Publication Year: 2009
Published by: Red Hen Press
Title Page, Copyright Page
By now, nostalgia for the 1980s is an established sphere dedicated mostly to reminiscence about music, movies, TV shows, fads and styles of the decade, geared toward those who were in junior high or high school during the ’80s. What this kind of nostalgia seems to say is that to these “children of the ’80s” ...
Pac-Man became the first computer game hero. He was originally supposed to be Puck-Man (he was, after all, shaped like a hockey puck), but with the threat that rampaging youth might scratch out the loop of the P to form an F on arcade machines, Pac-Man was born, a name with literally no meaning. ...
If I was ever going to see him again, of course it would be in San Francisco. We’d been in San Francisco together once another time, at the onset of the ’80s, on a chartered bus with an amateur chorus, and he’d said, “When you leave home like this, all you have to do is go 100 miles up the freeway and your life doesn’t seem real anymore, ...
Section 1. 1980
What Satisfies People
She was standing there with a suitcase in front of the television’s cracked-open screen. It was a small suitcase. He didn’t get up. He was reading a textbook from a business law class he’d taken in college, a tough course that had forced him to work harder than he ever had before. Mona and he had studied together. ...
Section 2. 1981
Disguised as Suicide
Just before Jan won the title of Miss Sand Valley, California, her agent— who’d driven 200 miles to Sand Valley the day before the contest and signed her on after the preliminaries—whispered in her ear, Tell them you want to be a doctor, that always knocks their eyes out. ...
Seciton 3. 1982
The Three Screwdrivers
She looks out the bathroom door at him, then goes back to the mirror. He doesn’t look very much like he did five years ago when he was seventeen and they lived in the same neighborhood and walked to school together. She remembers being sad a lot in high school and he would try to joke her out of it. ...
Seciton 4. 1983
Another Honeymoon Over
They’re crossing the desert in late summer. Ranching towns at the foothills of the mountains are spaced almost exactly fifty miles apart. The sidewalks seem full of people. Ranchers come into town on Friday night and vacationers stop here before going on to the high Sierra for camping, fishing, cliff climbing, sometimes death—not too often. ...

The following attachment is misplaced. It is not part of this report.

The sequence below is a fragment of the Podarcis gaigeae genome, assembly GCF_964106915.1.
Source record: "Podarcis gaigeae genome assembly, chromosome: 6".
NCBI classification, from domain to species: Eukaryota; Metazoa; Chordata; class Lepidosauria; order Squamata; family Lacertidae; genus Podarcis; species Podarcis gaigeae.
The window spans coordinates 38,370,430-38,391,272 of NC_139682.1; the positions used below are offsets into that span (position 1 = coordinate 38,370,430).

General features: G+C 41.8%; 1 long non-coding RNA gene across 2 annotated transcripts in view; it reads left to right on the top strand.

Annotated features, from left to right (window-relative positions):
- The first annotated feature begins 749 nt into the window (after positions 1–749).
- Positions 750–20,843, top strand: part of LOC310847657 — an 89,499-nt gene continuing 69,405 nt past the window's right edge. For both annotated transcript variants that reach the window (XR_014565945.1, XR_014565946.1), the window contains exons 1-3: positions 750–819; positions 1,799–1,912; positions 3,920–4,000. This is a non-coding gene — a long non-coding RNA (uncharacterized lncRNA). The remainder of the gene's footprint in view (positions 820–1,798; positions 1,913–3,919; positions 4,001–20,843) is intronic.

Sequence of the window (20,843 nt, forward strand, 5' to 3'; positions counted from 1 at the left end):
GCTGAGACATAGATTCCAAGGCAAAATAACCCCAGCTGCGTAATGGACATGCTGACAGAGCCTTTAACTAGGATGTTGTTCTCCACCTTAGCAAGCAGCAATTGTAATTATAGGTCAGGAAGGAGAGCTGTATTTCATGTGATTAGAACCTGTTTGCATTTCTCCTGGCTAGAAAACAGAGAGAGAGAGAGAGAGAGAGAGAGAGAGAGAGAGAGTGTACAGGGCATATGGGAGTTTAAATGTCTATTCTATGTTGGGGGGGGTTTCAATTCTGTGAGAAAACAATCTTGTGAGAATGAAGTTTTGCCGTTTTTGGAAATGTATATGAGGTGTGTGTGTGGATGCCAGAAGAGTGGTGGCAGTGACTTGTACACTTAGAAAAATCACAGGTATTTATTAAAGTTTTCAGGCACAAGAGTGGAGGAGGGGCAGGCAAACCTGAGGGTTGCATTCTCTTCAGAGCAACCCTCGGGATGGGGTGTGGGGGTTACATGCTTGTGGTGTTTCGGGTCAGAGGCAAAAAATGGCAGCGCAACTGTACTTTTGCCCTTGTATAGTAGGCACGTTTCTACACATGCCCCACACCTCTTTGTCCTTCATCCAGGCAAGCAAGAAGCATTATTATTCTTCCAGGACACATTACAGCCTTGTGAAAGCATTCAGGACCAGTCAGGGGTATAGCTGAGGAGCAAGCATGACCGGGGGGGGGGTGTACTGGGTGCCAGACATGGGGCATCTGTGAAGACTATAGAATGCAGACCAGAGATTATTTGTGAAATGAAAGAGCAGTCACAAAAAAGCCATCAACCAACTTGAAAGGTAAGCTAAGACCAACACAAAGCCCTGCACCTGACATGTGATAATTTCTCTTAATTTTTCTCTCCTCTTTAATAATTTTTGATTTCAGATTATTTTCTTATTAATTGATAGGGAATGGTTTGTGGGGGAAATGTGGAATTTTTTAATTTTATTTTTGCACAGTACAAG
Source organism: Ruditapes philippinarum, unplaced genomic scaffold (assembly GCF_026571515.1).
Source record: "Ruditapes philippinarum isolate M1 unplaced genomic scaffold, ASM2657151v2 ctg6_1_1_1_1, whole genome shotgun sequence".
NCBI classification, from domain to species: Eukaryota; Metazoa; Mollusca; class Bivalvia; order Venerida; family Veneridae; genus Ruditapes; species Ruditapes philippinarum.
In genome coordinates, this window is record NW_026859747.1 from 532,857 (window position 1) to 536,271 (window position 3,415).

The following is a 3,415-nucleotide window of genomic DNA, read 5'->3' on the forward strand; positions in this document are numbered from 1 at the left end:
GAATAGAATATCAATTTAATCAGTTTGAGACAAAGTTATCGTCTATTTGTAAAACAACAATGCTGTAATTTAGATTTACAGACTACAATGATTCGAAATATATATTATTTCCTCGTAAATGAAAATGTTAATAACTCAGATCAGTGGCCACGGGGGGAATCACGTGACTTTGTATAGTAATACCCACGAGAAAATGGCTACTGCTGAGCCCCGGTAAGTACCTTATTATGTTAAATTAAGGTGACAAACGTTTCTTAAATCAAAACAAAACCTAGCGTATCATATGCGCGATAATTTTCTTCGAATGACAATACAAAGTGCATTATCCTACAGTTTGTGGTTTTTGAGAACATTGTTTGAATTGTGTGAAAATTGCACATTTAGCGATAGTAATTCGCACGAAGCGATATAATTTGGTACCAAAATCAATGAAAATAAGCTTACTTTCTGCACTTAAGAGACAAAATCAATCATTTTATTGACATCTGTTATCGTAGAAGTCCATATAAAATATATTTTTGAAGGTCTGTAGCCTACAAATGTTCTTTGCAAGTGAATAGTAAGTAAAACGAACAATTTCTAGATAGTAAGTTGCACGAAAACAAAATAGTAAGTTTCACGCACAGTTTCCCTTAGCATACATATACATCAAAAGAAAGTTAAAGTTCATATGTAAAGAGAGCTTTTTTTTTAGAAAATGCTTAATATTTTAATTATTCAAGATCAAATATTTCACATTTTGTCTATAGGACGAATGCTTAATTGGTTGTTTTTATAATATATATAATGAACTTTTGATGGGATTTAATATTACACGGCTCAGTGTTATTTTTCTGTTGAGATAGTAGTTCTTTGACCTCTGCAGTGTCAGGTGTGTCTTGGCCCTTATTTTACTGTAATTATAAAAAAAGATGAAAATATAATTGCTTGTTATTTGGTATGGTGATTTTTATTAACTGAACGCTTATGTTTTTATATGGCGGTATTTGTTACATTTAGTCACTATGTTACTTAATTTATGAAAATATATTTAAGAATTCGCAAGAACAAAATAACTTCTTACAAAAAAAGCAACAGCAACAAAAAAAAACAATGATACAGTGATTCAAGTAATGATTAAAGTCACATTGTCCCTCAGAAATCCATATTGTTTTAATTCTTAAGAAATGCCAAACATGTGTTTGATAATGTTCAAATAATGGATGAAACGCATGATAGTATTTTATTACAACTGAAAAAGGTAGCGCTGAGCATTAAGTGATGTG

Section 5. 1984
Each Other’s History
The summer Olympics dominated her dad’s black-and-white TV for two weeks the beginning of the election season. She has a vague but persistent memory of the phrase “running for president” in a newsanchor voice-over, while the distorted B&W screen showed an Olympic track. ...
Seciton 6. 1985
The neighborhood was called Normal Heights. It had once been the location of the old normal school, and it sat on a plateau above the county’s major river valley, thus normal-plus-heights. No one thought the neighborhood’s name was odd, although few, if anyone, knew that normal schools had been started by the French ...
Seciton 7. 1986
Change the World
It was around then Home Depot opened less than a mile away. It was the first one Marcy had seen. Someday it would be torn down because it was too small. But back then, it was the most enormous hardware store anyone had ever imagined. Bigger than Handyman, than Builder’s Emporium, than Dixieline Lumber. ...
Seciton 8. 1987
Our Time Is Up
The word, that year, was co-dependant. Barb was in a co-dependency group. Too young for a midlife crisis (that, believe it or not, was from 1965), but was exactly where she should be to begin probing the concerns of adult children (1983). Yuppies, identified in 1984, had already discovered if their families had been dysfunctional (1981), ...
Seciton 9. 1988
My Husband’s Best Friend
We were there to talk about: My search for a career across the continent, her lover 2000 miles away waiting for a commitment. My husband wondering if being married was what he wanted, our new unintentionally similar haircuts, her budding friendship with my husband. Also: my memories of being fired from a job I loved, ...
They’ll Shoot You
Cici watches Jeremy’s eyes move across hockey statistics in the newspaper. His mother has told Jeremy, in private, that Cici could use some cute new clothes to wear instead of jeans. Jeremy told Cici later. He also told her his mother had informed him—as though it took her a day and a half to do the subtraction—that Cici was eleven years younger than him. ...
Seciton 10. 1989
First Year in Meadville
No curtains on my office windows, un-frilled view through the storm glass, my feet on the ledge, chair tipped, head barely visible to those passing in the hall, remarking, “You spend a lot of time looking out your window.” But I’m working, just like the man in plaid shirt and knit hat, still raking leaves in March. ...
She first encountered the neighbors on the steep adjoined driveways they shared. With an armload of letters, ad circulars and magazines from the mailboxes on the street, Nan’s neighbor was making her way back down toward the houses on her white concrete half of the driveway, just as Nan was headed up her own black asphalt side to collect her daily barrage of junk. ...
Page Count: 200
Publication Year: 2009
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